Performance & drive
What it’s like to drive, and how quiet it is
Despite the Sportback’s, erm, ‘sporty’ aesthetic, it never feels particularly quick from behind the wheel. Part of this is down to the car’s hefty 2480kg kerb weight, and the large amount of energy required to get it rolling, but it’s also to do with the Sportback’s surprisingly firm accelerator pedal.
Compared with the Jaguar I-Pace’s almost hair-trigger response, you have to really stab at the Sportback’s accelerator pedal if you want access to the car’s full performance. Do so and it will accelerate from 0-62mph in an impressive, if not exactly thrilling, 5.7 seconds, but don’t forget, both the I Pace and Tesla Model X can reach 62mph from rest in under five seconds. Plus the E-tron only gives you the full beans (402bhp, to be precise) if you’re in S mode, and even then, you only get it in eight second bursts.
However, it doesn’t take long behind the wheel to recognise that Audi has clearly prioritised refinement over outright driving thrills with the Sportback. Not only are the electric motors almost silent under acceleration, but once you’re up to motorway speeds, there’s very little road noise, and virtually no wind noise, thanks in part to the use of highly aerodynamic camera-based door mirrors (see visibility section for more on the latter) that help it slice more cleanly through the air than the I-Pace.
What’s arguably even more impressive, though, is what happens when you slow down. Despite juggling between regenerative braking (this effectively uses the electric motors as dynamos to charge the battery) and regular friction brakes, the middle pedal offers a reasonable amount of feel and makes it quite easy to slow your progress smoothly. That’s quite a rare thing in hybrid and electric cars.
This, combined with the progressive accelerator pedal, makes smooth driving easy, while the standard sport air-suspension does an impressive job of wafting you along, especially in comfort mode. Indeed, the Sportback deals with all manner of lumps and bumps better than a Model X or a Mercedes EQC, and is roughly on a par with the I-Pace for comfort.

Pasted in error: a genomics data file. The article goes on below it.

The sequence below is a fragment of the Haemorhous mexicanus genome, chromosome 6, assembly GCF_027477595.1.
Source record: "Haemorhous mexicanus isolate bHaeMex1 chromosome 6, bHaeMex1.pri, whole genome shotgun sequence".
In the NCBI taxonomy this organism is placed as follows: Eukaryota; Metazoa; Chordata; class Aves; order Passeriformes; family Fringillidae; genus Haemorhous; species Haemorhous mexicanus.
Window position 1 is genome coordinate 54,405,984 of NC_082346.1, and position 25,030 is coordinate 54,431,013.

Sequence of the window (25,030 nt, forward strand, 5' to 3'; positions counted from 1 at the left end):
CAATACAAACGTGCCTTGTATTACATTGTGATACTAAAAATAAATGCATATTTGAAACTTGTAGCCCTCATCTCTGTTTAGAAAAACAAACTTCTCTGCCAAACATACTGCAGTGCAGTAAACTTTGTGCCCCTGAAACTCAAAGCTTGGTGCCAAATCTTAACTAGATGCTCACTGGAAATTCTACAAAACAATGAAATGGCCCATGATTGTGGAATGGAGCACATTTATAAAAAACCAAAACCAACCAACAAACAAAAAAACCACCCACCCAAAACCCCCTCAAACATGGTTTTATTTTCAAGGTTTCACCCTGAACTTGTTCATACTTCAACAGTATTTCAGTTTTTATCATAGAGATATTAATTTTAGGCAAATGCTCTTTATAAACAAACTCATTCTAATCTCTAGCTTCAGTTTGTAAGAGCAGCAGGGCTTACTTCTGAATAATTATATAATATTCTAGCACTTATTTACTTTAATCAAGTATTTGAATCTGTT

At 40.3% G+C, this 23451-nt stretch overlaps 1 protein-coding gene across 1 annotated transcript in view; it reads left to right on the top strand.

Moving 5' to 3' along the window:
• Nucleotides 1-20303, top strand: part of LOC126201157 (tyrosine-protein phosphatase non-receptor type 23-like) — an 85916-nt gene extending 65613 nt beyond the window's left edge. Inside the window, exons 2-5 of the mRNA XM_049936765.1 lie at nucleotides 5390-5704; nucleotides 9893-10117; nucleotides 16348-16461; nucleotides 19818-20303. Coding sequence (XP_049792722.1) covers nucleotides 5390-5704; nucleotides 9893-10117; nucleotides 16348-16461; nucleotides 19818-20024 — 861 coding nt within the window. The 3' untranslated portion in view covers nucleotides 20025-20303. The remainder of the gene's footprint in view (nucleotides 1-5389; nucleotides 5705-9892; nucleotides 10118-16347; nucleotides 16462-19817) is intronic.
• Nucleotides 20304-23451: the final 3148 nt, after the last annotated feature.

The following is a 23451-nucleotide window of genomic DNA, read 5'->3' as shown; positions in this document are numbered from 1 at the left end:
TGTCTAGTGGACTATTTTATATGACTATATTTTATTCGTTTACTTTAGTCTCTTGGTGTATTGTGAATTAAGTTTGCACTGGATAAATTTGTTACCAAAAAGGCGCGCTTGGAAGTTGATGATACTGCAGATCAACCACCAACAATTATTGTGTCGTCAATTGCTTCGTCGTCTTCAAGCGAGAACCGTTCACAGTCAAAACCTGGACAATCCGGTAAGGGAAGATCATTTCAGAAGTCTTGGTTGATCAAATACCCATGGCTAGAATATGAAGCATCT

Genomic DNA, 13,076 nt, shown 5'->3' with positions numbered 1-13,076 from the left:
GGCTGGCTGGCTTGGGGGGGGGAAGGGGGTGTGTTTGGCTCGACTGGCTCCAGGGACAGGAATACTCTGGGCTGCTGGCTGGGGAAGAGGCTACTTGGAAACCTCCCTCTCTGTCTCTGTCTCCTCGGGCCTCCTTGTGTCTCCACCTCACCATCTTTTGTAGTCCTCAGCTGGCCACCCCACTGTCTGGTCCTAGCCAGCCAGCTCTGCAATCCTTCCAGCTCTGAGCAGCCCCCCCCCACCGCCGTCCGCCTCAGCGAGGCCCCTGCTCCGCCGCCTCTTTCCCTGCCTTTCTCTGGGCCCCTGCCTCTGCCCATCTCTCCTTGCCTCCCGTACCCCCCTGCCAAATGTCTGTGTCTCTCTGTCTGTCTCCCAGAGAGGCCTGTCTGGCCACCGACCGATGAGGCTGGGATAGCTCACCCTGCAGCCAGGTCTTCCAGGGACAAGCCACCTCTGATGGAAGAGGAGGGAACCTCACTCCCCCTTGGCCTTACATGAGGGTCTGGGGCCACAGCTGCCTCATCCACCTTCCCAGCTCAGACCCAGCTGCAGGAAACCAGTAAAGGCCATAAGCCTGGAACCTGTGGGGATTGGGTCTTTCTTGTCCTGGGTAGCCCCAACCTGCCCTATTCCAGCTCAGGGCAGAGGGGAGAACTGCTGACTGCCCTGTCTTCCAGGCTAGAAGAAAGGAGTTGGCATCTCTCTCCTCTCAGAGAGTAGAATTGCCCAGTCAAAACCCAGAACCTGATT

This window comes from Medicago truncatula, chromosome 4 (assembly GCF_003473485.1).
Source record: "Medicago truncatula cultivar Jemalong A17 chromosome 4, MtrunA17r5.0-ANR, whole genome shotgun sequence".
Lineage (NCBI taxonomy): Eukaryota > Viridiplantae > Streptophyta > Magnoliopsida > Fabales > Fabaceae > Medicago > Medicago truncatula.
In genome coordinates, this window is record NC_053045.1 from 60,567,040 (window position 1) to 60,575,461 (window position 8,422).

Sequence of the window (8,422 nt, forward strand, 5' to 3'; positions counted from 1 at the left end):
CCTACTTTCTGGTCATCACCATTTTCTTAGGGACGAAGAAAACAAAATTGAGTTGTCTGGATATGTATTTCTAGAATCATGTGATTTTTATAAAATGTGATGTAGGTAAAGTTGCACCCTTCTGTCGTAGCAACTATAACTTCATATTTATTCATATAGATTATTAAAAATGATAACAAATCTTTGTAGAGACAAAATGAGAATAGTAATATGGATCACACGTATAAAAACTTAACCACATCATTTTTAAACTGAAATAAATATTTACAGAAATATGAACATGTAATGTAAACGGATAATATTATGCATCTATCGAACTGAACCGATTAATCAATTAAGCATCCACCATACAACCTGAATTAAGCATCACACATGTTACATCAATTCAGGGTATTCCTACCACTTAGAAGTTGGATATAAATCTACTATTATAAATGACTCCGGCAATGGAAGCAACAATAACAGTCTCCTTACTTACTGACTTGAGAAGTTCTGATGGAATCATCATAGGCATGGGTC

If you switch the suspension to Dynamic mode, things become noticeably more jiggly over broken city streets, but it’s the setting you’ll want to engage on faster undulating roads, because it keeps vertical body movements more tightly controlled and reduces the extent to which passengers are thrown around, to the benefit of driver confidence and passenger comfort alike. It’s important to highlight, though, that despite the Sportback’s linear steering and impressive body control, it still feels rather heavy during quick changes of direction – you’ll detect more body lean than you would in an I–Pace and the Audi’s front end will wash wide at lower speeds than it does in the Jaguar.
We doubt spirited country-road driving will be a priority for many E-tron drivers, though, especially when you consider that even with a full charge, you’ll only see a maximum range of 241 miles – that’s enough for most frequent journeys, but it still falls some way short of the of the I-Pace’s 298 miles and the Model X’s 314miles.
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